Friday, October 21, 2011

By Jesus' Nails

Searching for the best and most inventive of curses he could find to make a point against the visitor who had just too severely cursed his manservant, Walter Shandy settles upon the Roman Catholic form of excommunication. Explains Walter:  

"I have the greatest veneration in the world for that gentleman, who, in distrust of his own discretion in this point, sat down and composed (that is at his leisure) fit forms of swearing suitable to all cases, from the lowest to the highest provocation which could possibly happen to him — which forms being well considered by him, and such moreover as he could stand to, he kept them ever by him on the chimney-piece, within his reach, ready for use. . . .

[S]o rising up and reaching down a form of excommunication of the church of Rome, a copy of which, my father (who was curious in his collections) had procured out of the leger-book of the church of Rochester, writ by Ernulphus the bishop—with a most affected seriousness of look and voice, which might have cajoled Ernulphus himself—he put it into Dr. Slop’s hands."
              (Laurence Sterne, "The Life and Opinions of Tristram Shandy, Gent." - Bk.II, ch.II)

Bishop Ernulphus's Anathema, which Sterne then writes out in its entirety in both Latin and English, contains such passages as this:

May the holy choir of the holy virgins, who for the honour of Christ have despised the things of the world, damn him — May all the saints, who from the beginning of the world to everlasting ages are found to be beloved of God, damn him — May the heavens and earth, and all the holy things remaining therein, damn him, or her.’

 Boat Ride to the Other Side

Colorful stuff, that - a pure and unadulterated stream from a Golden Age of Cursing, surely one of the grander legacies of the Judaeo-Christian tradition. I had long been meaning to work up a helpful practicum of curses and cursing, recognizing (as must any civilized person) that the art of swearing has fallen into a sad state in the past several centuries, and wishing to add my small effort gratis to the cultural revival that must surely overtake this once-great nation. 

Stumbling on a Huffington Post story about Jesus' nails, this passage in Sterne sprang immediately to mind. "By Jesus' nails!" I thought, seeming to remember that I must often have read some such Shandean passage as: " 'Pon Our Lord's nails!" cried my father, "I would not give a fiddlestick for it!" T'was a round papish oath - my Uncle Toby blush'd." Alas, the oath appears nowhere in Sterne, though many just as fine are found there.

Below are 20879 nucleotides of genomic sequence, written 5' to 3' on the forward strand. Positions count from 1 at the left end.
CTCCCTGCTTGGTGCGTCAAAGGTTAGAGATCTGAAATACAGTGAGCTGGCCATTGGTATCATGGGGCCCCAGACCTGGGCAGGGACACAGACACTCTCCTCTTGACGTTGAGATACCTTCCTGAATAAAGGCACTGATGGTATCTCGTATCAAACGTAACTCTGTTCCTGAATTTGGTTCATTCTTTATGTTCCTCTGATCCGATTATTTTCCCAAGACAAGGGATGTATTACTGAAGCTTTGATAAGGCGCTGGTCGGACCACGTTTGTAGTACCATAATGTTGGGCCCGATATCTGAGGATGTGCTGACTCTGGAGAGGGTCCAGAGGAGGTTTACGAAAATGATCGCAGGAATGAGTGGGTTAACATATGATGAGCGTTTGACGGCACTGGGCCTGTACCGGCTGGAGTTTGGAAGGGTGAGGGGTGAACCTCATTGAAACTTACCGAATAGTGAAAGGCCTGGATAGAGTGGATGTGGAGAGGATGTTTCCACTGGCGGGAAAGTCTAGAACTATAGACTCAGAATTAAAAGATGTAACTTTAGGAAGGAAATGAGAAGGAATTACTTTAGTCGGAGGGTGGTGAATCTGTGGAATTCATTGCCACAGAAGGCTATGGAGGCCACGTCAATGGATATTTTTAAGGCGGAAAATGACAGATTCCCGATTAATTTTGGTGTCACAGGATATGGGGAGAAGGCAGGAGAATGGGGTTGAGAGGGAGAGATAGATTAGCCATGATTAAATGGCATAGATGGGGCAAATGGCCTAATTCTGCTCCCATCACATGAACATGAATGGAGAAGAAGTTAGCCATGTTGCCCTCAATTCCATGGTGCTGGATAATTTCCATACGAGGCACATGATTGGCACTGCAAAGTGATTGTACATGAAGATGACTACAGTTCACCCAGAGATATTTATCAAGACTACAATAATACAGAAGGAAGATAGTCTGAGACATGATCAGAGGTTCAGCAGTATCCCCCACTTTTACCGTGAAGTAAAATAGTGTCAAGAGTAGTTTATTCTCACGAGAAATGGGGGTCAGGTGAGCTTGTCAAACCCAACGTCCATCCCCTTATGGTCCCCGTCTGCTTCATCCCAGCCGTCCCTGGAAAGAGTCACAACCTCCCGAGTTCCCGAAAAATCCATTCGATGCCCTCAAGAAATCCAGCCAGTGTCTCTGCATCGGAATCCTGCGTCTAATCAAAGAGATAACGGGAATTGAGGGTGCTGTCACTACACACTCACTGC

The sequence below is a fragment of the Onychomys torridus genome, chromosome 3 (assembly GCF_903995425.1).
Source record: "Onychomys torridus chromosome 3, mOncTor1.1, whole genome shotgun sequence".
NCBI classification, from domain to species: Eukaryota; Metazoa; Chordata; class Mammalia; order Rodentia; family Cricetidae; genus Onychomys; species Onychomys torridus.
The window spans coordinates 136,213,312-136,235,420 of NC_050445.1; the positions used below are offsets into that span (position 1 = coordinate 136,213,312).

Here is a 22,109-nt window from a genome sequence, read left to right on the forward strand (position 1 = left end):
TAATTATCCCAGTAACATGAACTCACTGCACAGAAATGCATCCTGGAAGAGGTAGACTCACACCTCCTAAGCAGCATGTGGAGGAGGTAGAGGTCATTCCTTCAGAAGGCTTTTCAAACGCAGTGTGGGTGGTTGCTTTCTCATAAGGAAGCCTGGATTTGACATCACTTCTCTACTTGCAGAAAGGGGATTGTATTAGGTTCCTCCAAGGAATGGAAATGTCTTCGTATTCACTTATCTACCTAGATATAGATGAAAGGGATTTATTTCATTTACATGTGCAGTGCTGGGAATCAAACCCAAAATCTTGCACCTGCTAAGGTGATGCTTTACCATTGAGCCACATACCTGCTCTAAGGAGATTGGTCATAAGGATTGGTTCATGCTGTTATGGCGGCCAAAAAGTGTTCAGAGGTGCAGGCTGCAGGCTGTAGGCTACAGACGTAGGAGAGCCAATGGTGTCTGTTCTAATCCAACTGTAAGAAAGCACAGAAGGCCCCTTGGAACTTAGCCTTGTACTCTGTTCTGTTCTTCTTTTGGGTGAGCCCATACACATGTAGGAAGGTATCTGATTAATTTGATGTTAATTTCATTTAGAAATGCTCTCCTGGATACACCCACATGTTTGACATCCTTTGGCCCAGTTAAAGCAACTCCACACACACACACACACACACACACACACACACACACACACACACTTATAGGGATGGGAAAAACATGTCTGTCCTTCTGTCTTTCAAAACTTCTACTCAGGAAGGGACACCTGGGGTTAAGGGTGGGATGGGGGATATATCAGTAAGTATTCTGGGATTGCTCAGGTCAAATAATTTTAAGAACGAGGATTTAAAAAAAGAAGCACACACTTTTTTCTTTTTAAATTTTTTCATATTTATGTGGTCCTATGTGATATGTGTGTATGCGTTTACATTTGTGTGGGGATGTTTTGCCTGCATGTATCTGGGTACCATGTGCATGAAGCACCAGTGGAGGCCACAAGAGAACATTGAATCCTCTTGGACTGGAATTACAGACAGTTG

A moment's reading and it dawned that the report concerned no such trenchant manner of speech, nor even Our Lord's grooming habits, but a new documentary concerning the alleged discovery of some of the nails used at the crucifixion. The nails turned up most recently in the laboratory of a Tel Aviv anthropologist who is an expert on ancient bones. Science, for all its pretensions, seems to be as often an unwitting dupe to superstition as it is a font of knowledge. 

The premise of the film, "The Nails of the Cross," is that some nails were discovered in a Jerusalem tomb (supposed to be the tomb of the high priest who surrendered Jesus to the Roman authorities), then mysteriously disappeared for 20 years and were rediscovered in a Tel Aviv laboratory by a journalist named Simcha Jacobovici. The filmmaker is trying to establish that these were very likely the nails used to secure Jesus to the cross.

Several thoughts spring to mind - recall the once-brisk trade in "wood of the true cross." Historians have always scoffed at this phenomenon by pointing out that enough of the true cross exists in the reliquaries of the faithful to build an armada of ships. It seems a reasonable corollary to suspect that there is also ballast enough in the crop of extant holy nails to sink the entire fleet. The Church wisely forbids the sale of these holy relics.

Nonetheless, the curiosity for relics is immemorial in the species - and in truth it seems a natural urge to want some connection to those we regard with particular veneration as especially wise, holy or good. Hipbone connected to the thighbone, thighbone connected to the legbone, legbone connected to the footbone - close is good enough in the veneration business. But, as Thoreau famously (and somewhat mystifyingly) remarks, "Some evidence is circumstantial, like trout in the milk." Even circumstantial evidence would be strong by comparison with the speculations that typically afix the provenance of a relic, Jesus' nails being no exception.

 The Radius of St. Ulna

But just as important, relics have been a part of our language for milennia - they are the very stuff of oaths. Our forefathers have sworn by the bones of St. Hilarion, or by the chains/keys/watchfob/spectacles/truss of St. Peter, or by the chasuble of St. Chrysostom or the nickers of St. Bridgid. 

A good oath belongs to any person of imagination touched with a gift of the logos - it should enter the conversation like an aged cheese. Here, as a foretaste and advertisement of my intended "Panopticon, Thesaurus and Amanuensis to the Ancient and Revered Art of Swearing Like a Bloody Gentleman (Classical Method)," I have included a handy exercise - see if you can replace the sample captions with oaths riper, more penetrating and memorable.

 "By the ballocks and braces of Pitt the Elder." 

 "By all the mystical appurtenances of St. Cunagunda."
 (This isn't as easy as it seems)
"Ministering saints and angels of mercy preserve us!"

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